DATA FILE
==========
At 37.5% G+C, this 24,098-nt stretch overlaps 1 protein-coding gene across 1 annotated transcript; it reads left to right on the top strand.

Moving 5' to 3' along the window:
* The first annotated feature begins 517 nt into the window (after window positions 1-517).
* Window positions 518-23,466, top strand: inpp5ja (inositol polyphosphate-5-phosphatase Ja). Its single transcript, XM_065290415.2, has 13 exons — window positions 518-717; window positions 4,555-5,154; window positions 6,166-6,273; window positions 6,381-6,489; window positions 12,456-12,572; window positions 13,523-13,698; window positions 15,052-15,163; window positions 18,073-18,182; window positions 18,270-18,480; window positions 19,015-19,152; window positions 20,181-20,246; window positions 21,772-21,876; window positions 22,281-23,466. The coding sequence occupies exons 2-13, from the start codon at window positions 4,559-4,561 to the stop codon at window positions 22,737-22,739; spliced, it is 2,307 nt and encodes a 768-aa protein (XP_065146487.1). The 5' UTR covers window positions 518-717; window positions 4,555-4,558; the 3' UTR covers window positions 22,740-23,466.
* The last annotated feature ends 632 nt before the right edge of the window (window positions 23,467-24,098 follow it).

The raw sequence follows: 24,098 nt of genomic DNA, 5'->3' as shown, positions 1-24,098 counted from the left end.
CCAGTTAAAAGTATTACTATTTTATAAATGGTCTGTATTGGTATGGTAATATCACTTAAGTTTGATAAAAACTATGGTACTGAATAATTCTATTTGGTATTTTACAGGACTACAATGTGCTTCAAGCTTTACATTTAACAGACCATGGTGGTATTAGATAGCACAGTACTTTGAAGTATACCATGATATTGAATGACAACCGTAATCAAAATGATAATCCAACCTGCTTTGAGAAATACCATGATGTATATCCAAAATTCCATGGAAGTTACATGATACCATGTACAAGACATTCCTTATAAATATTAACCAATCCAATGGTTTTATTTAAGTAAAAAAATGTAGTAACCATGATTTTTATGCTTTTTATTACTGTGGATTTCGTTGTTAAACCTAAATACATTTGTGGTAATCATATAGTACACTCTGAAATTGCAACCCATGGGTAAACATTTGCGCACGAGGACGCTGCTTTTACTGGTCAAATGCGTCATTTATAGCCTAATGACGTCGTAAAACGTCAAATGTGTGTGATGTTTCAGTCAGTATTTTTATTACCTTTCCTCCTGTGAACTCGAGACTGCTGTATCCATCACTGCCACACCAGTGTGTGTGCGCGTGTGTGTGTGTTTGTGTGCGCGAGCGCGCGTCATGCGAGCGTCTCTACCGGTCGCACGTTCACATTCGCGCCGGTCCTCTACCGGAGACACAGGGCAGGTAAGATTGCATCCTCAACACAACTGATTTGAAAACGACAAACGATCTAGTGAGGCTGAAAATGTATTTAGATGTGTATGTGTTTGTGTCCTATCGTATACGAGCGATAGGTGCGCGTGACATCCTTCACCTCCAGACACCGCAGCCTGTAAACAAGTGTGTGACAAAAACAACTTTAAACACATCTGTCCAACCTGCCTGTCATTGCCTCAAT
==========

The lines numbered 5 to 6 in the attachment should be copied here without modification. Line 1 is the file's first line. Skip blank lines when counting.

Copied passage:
* The last annotated feature ends 632 nt before the right edge of the window (window positions 23,467-24,098 follow it).

The raw sequence follows: 24,098 nt of genomic DNA, 5'->3' as shown, positions 1-24,098 counted from the left end.